Even if you don't know his name, you already know his music from the classic Warner Brothers cartoons and "The Ren and Stimpy Show." Powerhouse was his mechanical motif, which you'd likely hear in a factory scene or announcing a menacing robot. But Scott had a long career outside of cartoon soundtracks.
Besides being a Julliard-trained composer and musical director on radio and TV, Scott was an insanely inventive wizard of recording techniques and sound engineering. His unique electro-mechanical devices include "Karloff," a spooky sound effects generator (named after Frankenstein's Boris Karloff); "Bandito, the Bongo Artist," one of the first electronic drum machines; the first multi-track tape recorder (years before Les Paul made his); and The Electronium, a highly-sophisticated electronic music –generating machine, which automatically composed and performed music. It so impressed Motown's Barry Gordy that he bought one for millions of dollars. A young Michael Jackson was wowed by the sounds it made. What did it sound like? Get the CD box set to hear the Wizard of Willow Park yourself.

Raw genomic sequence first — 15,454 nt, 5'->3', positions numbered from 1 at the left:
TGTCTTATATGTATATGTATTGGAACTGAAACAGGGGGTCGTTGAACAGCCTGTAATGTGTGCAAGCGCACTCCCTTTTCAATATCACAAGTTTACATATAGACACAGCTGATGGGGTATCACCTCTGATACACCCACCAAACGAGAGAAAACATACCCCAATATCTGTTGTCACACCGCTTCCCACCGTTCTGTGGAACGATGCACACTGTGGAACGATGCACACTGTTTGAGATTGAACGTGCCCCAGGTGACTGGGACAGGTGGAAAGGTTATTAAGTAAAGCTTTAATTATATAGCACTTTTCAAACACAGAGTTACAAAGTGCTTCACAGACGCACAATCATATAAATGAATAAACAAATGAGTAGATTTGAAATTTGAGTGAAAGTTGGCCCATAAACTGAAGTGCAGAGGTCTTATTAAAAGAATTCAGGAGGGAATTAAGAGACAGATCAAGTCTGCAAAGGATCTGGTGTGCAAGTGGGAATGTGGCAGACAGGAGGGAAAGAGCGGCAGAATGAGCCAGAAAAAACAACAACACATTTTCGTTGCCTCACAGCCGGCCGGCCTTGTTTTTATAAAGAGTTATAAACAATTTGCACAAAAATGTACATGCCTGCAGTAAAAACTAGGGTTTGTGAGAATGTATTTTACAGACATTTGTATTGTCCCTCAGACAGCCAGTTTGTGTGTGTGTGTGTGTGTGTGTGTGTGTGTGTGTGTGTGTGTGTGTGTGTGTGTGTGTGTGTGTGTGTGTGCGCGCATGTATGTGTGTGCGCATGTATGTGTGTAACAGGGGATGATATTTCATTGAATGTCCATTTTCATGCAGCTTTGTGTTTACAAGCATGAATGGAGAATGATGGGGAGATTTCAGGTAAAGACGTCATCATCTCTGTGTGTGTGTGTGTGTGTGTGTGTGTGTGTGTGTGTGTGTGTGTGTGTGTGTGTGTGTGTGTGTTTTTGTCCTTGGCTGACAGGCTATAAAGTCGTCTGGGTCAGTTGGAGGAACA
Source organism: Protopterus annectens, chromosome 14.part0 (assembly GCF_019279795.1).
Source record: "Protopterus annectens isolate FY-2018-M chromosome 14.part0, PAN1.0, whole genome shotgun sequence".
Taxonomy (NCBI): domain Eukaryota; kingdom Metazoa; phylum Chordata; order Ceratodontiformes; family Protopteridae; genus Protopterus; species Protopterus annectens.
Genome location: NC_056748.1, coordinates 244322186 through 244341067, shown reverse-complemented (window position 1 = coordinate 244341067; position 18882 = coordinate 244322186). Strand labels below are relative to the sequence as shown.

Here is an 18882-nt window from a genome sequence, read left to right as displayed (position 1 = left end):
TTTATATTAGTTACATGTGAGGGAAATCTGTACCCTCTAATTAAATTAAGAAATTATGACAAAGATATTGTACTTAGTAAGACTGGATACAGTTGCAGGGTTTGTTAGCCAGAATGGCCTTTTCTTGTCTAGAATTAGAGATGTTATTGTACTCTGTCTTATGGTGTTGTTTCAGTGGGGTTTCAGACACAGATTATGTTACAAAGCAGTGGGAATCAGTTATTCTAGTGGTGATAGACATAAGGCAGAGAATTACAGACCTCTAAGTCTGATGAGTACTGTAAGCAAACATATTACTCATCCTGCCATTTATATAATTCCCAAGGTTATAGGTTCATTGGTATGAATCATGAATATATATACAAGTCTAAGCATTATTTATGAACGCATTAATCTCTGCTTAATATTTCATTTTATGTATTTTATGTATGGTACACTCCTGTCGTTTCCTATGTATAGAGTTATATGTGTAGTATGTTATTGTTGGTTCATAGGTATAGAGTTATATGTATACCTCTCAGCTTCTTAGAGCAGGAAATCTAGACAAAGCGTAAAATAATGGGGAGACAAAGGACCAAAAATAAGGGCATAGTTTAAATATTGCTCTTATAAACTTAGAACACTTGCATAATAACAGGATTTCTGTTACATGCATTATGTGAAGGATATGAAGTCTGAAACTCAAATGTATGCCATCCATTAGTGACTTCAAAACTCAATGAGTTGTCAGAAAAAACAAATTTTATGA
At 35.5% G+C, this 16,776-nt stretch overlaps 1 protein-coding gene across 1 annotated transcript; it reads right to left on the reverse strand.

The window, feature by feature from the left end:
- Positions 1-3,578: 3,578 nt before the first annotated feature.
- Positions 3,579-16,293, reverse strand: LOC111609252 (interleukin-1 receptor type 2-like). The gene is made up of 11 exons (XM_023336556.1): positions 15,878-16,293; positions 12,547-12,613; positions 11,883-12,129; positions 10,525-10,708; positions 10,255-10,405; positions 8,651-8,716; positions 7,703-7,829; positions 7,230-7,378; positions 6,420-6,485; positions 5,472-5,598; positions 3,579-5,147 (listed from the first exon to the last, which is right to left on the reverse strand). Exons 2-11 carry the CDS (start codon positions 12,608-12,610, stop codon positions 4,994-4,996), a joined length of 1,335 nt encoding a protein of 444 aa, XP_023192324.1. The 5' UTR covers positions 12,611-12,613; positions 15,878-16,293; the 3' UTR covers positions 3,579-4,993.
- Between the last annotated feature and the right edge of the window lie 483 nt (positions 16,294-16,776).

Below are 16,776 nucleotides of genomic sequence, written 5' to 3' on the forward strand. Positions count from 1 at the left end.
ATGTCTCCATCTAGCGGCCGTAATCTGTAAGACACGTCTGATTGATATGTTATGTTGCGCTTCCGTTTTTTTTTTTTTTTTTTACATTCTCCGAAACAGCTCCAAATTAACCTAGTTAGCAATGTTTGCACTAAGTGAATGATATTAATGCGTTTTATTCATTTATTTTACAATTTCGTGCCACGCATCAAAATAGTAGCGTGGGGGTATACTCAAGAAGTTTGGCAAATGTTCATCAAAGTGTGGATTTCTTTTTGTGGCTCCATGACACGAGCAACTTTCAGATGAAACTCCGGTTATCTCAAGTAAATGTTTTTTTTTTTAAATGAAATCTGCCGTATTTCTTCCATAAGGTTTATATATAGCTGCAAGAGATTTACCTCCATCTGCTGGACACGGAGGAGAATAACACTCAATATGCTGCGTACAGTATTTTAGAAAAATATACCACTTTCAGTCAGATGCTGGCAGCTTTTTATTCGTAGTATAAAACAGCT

(It's currently out of stock, tho some audio is available online. However, the box set's booklet is really amazing and worth tracking down. Great rare photos, remembrances from his children, and content on Scott's collaborators Robert Moog and Jim Henson. I found a copy in my local library.)